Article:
Lawson thought if it was good enough for TV, it should work in real life. He brought the idea to CEO, Edith Clare, who immediately had Burton implement the idea.
“It really makes sense for us given our business,” Clare said. Lierbag specializes in men’s and women’s kilts for every occasion. “A lot of our male employees wear our product, and it was difficult for them to discern which restroom to use just by looking at the sign on the door.”
Lierbag took the unisex bathroom one step further. Not only did it tear out the urinals and replace them with traditional toilets, it also removed all the partitions. “You could see through the little cracks between the walls anyway. Not that I did, mind you.” said one Lierbag employee who wished to remain anonymous.
“The Roman Empire had public bathrooms where everyone sat in one big room, one hole right next to the other, and they last 1,000 years,” Clare said, noting that they are coming out with a toga-styled kilt next fall. “Besides, we’ve found it a great venue for sharing ideas.”
Employees appear to agree. In their latest employee satisfaction survey, most reported that communication and collaboration had greatly improved. One employee commented. “My boss used to just shrug and walk away when I came to him with a problem. He can’t do that now when he’s sitting right next to you with his pants down, doing his business.”
The unisex bathrooms have had another unforeseen benefit. Without the need for men’s and women’s rooms, they haven’t needed as much space for them. The company has been able to convert one out of every three of them into offices. “We just sealed the lid on toilets, added a sit-stand desk, and voila, instant cubes,” Lawson said.
As for the controversy with regards to the transgender community, Clare was Frank. “It’s hard enough to find good workers without worrying about what’s underneath their skirts. Or in our case, their kilts.” She laughed. “Industry humor.”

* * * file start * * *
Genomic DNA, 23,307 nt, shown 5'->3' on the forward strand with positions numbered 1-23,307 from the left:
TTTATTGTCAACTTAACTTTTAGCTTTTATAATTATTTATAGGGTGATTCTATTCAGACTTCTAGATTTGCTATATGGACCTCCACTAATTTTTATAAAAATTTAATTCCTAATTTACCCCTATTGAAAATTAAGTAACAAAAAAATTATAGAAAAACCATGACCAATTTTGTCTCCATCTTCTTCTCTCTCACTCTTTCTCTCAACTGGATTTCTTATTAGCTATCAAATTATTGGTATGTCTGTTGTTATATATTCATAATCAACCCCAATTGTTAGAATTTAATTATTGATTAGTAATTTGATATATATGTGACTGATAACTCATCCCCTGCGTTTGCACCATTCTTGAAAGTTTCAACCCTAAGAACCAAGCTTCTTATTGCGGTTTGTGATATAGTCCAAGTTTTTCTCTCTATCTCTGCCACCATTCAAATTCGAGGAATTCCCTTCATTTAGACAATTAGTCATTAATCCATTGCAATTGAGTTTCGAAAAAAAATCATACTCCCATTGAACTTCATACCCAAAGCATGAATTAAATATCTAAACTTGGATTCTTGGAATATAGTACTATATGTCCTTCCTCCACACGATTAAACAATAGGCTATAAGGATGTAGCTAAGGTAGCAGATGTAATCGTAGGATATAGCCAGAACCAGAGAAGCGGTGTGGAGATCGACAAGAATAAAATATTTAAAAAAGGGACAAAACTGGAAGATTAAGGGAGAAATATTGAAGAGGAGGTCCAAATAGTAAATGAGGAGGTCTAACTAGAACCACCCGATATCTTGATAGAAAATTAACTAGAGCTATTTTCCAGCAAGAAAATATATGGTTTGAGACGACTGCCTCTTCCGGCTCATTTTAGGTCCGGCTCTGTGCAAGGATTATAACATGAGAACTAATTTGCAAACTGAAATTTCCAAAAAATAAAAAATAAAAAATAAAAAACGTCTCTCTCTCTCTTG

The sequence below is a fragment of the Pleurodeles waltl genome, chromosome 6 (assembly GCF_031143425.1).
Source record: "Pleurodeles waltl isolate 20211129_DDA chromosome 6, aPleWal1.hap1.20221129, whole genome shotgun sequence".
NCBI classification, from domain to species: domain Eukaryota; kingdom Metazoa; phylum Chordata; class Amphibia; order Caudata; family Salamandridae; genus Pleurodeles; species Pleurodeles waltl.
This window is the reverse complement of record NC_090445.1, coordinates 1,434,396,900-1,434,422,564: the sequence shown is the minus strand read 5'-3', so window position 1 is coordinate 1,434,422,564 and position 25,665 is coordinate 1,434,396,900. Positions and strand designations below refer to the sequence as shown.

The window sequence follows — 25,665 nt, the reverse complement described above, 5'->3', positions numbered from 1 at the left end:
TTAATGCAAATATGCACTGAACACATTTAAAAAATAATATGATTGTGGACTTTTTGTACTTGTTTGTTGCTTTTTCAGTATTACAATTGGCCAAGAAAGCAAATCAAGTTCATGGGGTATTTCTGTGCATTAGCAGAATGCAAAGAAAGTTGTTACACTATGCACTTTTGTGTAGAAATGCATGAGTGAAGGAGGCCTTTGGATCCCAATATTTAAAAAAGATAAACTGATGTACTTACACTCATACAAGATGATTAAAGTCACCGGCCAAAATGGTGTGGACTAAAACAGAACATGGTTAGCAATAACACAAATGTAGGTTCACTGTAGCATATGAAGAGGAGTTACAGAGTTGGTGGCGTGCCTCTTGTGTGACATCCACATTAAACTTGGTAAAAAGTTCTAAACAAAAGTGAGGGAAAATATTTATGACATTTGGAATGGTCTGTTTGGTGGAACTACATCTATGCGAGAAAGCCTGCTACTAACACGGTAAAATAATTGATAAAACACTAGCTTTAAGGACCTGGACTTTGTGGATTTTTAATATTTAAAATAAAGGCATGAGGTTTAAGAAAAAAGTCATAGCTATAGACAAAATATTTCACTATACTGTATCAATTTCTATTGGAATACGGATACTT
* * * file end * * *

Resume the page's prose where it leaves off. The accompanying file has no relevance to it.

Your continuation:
It’s that time of year again. When lights are strung and trees are trimmed and everyone’s busy shopping for that perfect gift.
And I, of course, am writing about what workplace lessons can be gleaned from your favorite holiday movies
In the past, I’ve touched on such classics as A Miracle on 34th Street and It’s a Wonderful Life. This year, I’ve decided to venture into the world of technical and focus on a more modern Christmas Tale – Elf.
At first, you might not find any workplace lessons in the story of Buddy (Will Ferrell) an orphan raised by Santa’s elves, who as an adult goes to Manhattan in search of his real father. But for someone like me, who can find meaning in one of those Scooby Doo episodes featuring the Harlem Globetrotters, it’s easy if you try.
It’s Not All About the Work
Buddy, being human, is not very good at doing the main job of a Santa’s elf, namely, making toys. This irritates some of the Type-A elves who are all about production. They need to get their pointed shoes out fo their butts. Buddy is fun to have around. I once had a department manager working for me who wasn’t organized and rarely got anything done on time. He was, however, one of the most interesting people I ever worked with. He was smart, and could talk at length on almost any subject. He was also funny and had a great laugh. He had a great attitude. The only day I recall him missing work was the day he got a fish-hook stuck in his forehead (which is a story for another time). I was happy to pick up his slack just to have him around. He was my Buddy.
Some People are Patronizing Jerks
When Buddy laments that he is no good at making toys, his elf supervisor tells him it’s okay, that he’s good at a lot of other things. This makes Buddy feel better until he overhears the supervisor and another elf talking about how bad buddy was at his job.
Jerk. He probably thought he was being kind. Truth is, he looks down on Buddy because he is no good at making toys. He forgets that Buddy has been learning how to repair Santa’s jet propelled sleigh from his adoptive elf-father. What’s more important, being able to make a few Etch-a-Sketches, or being able to maintain the machine that will get them under the tree on Christmas Eve?
Don’t Do a Job You Hate